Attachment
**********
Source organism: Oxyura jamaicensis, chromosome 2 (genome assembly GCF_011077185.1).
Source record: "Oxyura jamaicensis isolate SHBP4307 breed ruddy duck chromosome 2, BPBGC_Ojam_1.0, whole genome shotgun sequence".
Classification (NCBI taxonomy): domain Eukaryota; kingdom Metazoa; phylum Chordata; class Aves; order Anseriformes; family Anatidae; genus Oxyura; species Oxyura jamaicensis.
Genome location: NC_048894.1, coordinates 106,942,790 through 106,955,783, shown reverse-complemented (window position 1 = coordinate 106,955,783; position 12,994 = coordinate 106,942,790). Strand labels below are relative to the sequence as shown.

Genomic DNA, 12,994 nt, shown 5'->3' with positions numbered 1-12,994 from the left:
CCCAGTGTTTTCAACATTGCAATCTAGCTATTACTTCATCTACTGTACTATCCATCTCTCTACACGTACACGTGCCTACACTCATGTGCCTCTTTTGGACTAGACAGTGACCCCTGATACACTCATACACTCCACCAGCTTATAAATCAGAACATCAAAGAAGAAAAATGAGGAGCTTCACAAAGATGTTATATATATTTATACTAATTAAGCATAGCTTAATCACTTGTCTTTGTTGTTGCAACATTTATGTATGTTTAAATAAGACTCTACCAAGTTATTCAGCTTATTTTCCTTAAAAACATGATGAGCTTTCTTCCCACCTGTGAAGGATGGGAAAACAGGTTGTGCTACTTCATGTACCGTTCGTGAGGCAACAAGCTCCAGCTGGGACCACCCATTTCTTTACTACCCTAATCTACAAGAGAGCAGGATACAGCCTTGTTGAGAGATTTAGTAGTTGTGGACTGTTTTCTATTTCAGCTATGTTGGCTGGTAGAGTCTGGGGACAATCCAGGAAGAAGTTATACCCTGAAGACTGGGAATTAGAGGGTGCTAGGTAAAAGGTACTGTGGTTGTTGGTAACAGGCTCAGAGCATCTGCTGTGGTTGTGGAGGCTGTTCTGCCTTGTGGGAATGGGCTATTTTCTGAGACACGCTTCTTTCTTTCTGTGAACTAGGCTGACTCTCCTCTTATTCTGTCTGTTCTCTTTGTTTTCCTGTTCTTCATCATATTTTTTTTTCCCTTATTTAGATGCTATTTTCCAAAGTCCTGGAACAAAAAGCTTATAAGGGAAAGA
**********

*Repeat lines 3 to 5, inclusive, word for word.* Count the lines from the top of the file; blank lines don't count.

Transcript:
Classification (NCBI taxonomy): domain Eukaryota; kingdom Metazoa; phylum Chordata; class Aves; order Anseriformes; family Anatidae; genus Oxyura; species Oxyura jamaicensis.
Genome location: NC_048894.1, coordinates 106,942,790 through 106,955,783, shown reverse-complemented (window position 1 = coordinate 106,955,783; position 12,994 = coordinate 106,942,790). Strand labels below are relative to the sequence as shown.

Genomic DNA, 12,994 nt, shown 5'->3' with positions numbered 1-12,994 from the left: